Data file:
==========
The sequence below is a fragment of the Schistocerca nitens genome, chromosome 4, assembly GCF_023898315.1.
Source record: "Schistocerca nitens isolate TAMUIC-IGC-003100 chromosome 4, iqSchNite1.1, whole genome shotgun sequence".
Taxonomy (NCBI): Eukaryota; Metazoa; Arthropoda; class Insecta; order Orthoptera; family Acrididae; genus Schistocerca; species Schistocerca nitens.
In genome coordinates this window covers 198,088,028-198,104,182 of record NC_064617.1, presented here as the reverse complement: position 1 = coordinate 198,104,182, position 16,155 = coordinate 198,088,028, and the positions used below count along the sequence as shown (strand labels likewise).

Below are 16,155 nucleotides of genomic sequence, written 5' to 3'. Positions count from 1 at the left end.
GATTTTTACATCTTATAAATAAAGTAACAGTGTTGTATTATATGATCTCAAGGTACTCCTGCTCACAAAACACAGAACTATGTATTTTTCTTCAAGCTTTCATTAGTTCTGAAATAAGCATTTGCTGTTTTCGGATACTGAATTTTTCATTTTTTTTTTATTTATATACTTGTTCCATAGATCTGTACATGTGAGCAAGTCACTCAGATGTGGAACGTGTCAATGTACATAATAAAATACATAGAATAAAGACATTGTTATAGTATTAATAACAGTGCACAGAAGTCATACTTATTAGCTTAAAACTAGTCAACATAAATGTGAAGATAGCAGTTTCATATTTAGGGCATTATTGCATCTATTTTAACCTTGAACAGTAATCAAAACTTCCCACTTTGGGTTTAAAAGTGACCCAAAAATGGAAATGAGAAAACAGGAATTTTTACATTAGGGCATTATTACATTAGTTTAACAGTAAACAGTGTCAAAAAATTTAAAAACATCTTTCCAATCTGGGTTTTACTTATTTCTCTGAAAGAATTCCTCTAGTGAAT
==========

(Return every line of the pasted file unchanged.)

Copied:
The sequence below is a fragment of the Schistocerca nitens genome, chromosome 4, assembly GCF_023898315.1.
Source record: "Schistocerca nitens isolate TAMUIC-IGC-003100 chromosome 4, iqSchNite1.1, whole genome shotgun sequence".
Taxonomy (NCBI): Eukaryota; Metazoa; Arthropoda; class Insecta; order Orthoptera; family Acrididae; genus Schistocerca; species Schistocerca nitens.
In genome coordinates this window covers 198,088,028-198,104,182 of record NC_064617.1, presented here as the reverse complement: position 1 = coordinate 198,104,182, position 16,155 = coordinate 198,088,028, and the positions used below count along the sequence as shown (strand labels likewise).

Below are 16,155 nucleotides of genomic sequence, written 5' to 3'. Positions count from 1 at the left end.
GATTTTTACATCTTATAAATAAAGTAACAGTGTTGTATTATATGATCTCAAGGTACTCCTGCTCACAAAACACAGAACTATGTATTTTTCTTCAAGCTTTCATTAGTTCTGAAATAAGCATTTGCTGTTTTCGGATACTGAATTTTTCATTTTTTTTTTATTTATATACTTGTTCCATAGATCTGTACATGTGAGCAAGTCACTCAGATGTGGAACGTGTCAATGTACATAATAAAATACATAGAATAAAGACATTGTTATAGTATTAATAACAGTGCACAGAAGTCATACTTATTAGCTTAAAACTAGTCAACATAAATGTGAAGATAGCAGTTTCATATTTAGGGCATTATTGCATCTATTTTAACCTTGAACAGTAATCAAAACTTCCCACTTTGGGTTTAAAAGTGACCCAAAAATGGAAATGAGAAAACAGGAATTTTTACATTAGGGCATTATTACATTAGTTTAACAGTAAACAGTGTCAAAAAATTTAAAAACATCTTTCCAATCTGGGTTTTACTTATTTCTCTGAAAGAATTCCTCTAGTGAAT